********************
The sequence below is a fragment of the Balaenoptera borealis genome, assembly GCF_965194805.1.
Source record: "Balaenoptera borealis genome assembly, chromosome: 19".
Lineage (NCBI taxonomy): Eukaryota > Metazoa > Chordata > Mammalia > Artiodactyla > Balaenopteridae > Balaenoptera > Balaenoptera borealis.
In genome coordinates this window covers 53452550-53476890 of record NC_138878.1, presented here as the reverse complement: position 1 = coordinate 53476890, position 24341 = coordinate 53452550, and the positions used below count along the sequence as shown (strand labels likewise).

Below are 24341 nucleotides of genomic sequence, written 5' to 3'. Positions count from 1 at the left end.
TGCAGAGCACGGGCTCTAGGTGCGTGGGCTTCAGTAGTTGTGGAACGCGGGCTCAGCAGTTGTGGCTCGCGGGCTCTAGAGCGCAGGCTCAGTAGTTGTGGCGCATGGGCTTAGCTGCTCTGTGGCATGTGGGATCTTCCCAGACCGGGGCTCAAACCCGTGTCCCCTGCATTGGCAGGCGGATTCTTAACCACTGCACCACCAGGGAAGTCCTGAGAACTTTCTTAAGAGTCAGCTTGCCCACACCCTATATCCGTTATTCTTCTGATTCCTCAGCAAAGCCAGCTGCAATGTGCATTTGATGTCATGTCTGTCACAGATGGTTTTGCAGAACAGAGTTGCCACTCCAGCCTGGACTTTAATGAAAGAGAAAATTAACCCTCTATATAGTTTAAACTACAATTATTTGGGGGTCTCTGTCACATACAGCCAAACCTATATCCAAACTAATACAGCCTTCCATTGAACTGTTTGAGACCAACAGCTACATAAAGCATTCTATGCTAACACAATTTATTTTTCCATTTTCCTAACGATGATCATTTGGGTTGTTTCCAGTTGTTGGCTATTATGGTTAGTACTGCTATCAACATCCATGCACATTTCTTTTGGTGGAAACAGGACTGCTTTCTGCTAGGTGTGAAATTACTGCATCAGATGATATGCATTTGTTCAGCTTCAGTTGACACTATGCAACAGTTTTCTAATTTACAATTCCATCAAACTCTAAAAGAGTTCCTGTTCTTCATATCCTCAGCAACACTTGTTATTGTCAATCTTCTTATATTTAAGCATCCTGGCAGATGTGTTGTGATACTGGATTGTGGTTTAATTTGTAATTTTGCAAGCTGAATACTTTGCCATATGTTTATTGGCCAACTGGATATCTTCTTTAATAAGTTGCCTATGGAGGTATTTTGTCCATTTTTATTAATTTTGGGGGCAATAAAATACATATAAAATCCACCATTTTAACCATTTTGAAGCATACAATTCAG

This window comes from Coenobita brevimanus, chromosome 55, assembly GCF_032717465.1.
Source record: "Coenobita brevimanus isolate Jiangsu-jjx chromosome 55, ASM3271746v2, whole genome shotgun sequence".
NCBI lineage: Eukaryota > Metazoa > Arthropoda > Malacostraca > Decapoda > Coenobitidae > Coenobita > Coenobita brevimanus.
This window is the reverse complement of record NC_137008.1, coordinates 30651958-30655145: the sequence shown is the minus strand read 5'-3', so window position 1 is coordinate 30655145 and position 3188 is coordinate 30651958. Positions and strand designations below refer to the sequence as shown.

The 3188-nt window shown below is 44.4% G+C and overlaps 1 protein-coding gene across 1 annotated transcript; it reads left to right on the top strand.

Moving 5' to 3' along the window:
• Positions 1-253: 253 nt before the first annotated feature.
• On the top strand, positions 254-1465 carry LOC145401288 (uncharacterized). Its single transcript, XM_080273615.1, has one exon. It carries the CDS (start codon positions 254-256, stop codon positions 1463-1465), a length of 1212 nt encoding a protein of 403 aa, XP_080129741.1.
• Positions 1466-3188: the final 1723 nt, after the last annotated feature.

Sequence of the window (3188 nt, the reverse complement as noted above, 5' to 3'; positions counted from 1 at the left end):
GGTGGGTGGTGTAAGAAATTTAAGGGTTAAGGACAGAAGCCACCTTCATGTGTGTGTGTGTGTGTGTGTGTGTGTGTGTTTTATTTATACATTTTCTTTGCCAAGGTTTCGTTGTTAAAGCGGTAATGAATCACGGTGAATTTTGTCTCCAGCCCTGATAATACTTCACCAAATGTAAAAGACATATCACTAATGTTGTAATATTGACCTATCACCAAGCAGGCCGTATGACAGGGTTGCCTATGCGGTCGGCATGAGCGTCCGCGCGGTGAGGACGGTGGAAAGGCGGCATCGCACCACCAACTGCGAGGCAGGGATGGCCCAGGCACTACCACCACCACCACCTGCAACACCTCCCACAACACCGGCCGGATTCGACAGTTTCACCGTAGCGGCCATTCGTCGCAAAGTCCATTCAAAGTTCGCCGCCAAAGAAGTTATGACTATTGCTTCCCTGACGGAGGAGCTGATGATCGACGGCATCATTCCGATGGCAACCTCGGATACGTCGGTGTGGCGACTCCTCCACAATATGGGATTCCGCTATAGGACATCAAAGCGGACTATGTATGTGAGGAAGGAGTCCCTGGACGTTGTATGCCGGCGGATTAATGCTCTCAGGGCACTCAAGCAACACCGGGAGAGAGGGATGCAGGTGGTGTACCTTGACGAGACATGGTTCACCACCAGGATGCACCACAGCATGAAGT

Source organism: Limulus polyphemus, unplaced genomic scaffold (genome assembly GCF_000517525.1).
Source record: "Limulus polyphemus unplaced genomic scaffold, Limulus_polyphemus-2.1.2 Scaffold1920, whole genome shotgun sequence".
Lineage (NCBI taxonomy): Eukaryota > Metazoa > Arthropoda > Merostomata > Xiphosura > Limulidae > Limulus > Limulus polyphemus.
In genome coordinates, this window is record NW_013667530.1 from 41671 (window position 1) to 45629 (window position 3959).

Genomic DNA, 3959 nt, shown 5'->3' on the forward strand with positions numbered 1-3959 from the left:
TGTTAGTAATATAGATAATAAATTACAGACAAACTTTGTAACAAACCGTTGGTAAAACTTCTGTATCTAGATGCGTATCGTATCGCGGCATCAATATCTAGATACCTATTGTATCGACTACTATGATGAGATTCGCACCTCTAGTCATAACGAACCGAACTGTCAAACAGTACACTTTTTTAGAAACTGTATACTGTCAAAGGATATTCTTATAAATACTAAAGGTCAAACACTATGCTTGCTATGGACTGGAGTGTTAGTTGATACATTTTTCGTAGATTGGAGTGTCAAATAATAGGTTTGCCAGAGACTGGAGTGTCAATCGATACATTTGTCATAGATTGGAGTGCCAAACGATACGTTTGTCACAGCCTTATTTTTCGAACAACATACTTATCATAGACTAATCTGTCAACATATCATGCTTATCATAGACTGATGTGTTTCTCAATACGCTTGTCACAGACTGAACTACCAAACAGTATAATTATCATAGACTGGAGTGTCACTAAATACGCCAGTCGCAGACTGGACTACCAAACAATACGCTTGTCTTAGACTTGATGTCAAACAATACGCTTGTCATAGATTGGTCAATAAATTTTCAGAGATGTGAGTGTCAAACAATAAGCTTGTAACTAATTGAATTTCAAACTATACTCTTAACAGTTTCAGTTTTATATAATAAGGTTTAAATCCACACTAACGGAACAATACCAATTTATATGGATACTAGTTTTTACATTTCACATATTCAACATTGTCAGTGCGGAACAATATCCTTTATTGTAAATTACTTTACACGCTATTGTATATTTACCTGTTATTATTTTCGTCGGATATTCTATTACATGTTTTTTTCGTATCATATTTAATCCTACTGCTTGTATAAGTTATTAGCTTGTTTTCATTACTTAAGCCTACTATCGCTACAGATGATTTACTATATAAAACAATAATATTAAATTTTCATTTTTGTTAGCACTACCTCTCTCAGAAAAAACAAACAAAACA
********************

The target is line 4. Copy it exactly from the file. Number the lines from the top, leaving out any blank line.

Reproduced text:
In genome coordinates this window covers 53452550-53476890 of record NC_138878.1, presented here as the reverse complement: position 1 = coordinate 53476890, position 24341 = coordinate 53452550, and the positions used below count along the sequence as shown (strand labels likewise).